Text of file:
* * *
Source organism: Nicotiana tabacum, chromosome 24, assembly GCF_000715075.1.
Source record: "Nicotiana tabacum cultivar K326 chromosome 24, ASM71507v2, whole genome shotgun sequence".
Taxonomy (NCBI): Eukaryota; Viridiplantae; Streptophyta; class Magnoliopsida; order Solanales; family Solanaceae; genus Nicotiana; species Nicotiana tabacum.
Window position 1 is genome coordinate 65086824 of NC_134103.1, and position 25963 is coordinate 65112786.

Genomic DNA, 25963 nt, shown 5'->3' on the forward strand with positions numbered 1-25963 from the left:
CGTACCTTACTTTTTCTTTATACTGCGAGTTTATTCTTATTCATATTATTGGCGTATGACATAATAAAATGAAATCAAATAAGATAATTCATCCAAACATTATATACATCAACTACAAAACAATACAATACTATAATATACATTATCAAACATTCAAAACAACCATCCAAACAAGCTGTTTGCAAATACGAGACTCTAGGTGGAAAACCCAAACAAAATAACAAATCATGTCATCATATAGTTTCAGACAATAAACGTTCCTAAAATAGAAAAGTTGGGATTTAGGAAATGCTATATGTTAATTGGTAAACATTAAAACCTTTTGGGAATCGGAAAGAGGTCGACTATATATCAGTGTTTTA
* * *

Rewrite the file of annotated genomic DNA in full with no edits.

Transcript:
Source organism: Nicotiana tabacum, chromosome 24, assembly GCF_000715075.1.
Source record: "Nicotiana tabacum cultivar K326 chromosome 24, ASM71507v2, whole genome shotgun sequence".
Taxonomy (NCBI): Eukaryota; Viridiplantae; Streptophyta; class Magnoliopsida; order Solanales; family Solanaceae; genus Nicotiana; species Nicotiana tabacum.
Window position 1 is genome coordinate 65086824 of NC_134103.1, and position 25963 is coordinate 65112786.

Genomic DNA, 25963 nt, shown 5'->3' on the forward strand with positions numbered 1-25963 from the left:
CGTACCTTACTTTTTCTTTATACTGCGAGTTTATTCTTATTCATATTATTGGCGTATGACATAATAAAATGAAATCAAATAAGATAATTCATCCAAACATTATATACATCAACTACAAAACAATACAATACTATAATATACATTATCAAACATTCAAAACAACCATCCAAACAAGCTGTTTGCAAATACGAGACTCTAGGTGGAAAACCCAAACAAAATAACAAATCATGTCATCATATAGTTTCAGACAATAAACGTTCCTAAAATAGAAAAGTTGGGATTTAGGAAATGCTATATGTTAATTGGTAAACATTAAAACCTTTTGGGAATCGGAAAGAGGTCGACTATATATCAGTGTTTTA